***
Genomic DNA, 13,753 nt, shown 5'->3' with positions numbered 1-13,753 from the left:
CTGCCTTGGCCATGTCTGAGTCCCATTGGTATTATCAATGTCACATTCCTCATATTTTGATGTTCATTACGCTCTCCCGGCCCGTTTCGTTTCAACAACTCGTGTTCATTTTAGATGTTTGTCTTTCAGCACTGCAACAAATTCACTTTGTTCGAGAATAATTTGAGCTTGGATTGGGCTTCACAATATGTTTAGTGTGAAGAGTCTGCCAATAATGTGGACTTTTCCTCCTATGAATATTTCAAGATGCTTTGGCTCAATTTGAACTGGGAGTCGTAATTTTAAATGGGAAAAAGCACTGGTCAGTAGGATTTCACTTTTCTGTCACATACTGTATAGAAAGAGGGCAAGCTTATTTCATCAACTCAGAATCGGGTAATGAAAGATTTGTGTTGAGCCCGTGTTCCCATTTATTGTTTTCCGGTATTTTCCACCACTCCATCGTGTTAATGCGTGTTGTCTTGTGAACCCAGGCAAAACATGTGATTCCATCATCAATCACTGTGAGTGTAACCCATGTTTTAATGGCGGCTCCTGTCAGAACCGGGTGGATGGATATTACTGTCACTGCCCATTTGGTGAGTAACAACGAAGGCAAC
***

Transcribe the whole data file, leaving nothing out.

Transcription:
Genomic DNA, 13,753 nt, shown 5'->3' with positions numbered 1-13,753 from the left:
CTGCCTTGGCCATGTCTGAGTCCCATTGGTATTATCAATGTCACATTCCTCATATTTTGATGTTCATTACGCTCTCCCGGCCCGTTTCGTTTCAACAACTCGTGTTCATTTTAGATGTTTGTCTTTCAGCACTGCAACAAATTCACTTTGTTCGAGAATAATTTGAGCTTGGATTGGGCTTCACAATATGTTTAGTGTGAAGAGTCTGCCAATAATGTGGACTTTTCCTCCTATGAATATTTCAAGATGCTTTGGCTCAATTTGAACTGGGAGTCGTAATTTTAAATGGGAAAAAGCACTGGTCAGTAGGATTTCACTTTTCTGTCACATACTGTATAGAAAGAGGGCAAGCTTATTTCATCAACTCAGAATCGGGTAATGAAAGATTTGTGTTGAGCCCGTGTTCCCATTTATTGTTTTCCGGTATTTTCCACCACTCCATCGTGTTAATGCGTGTTGTCTTGTGAACCCAGGCAAAACATGTGATTCCATCATCAATCACTGTGAGTGTAACCCATGTTTTAATGGCGGCTCCTGTCAGAACCGGGTGGATGGATATTACTGTCACTGCCCATTTGGTGAGTAACAACGAAGGCAAC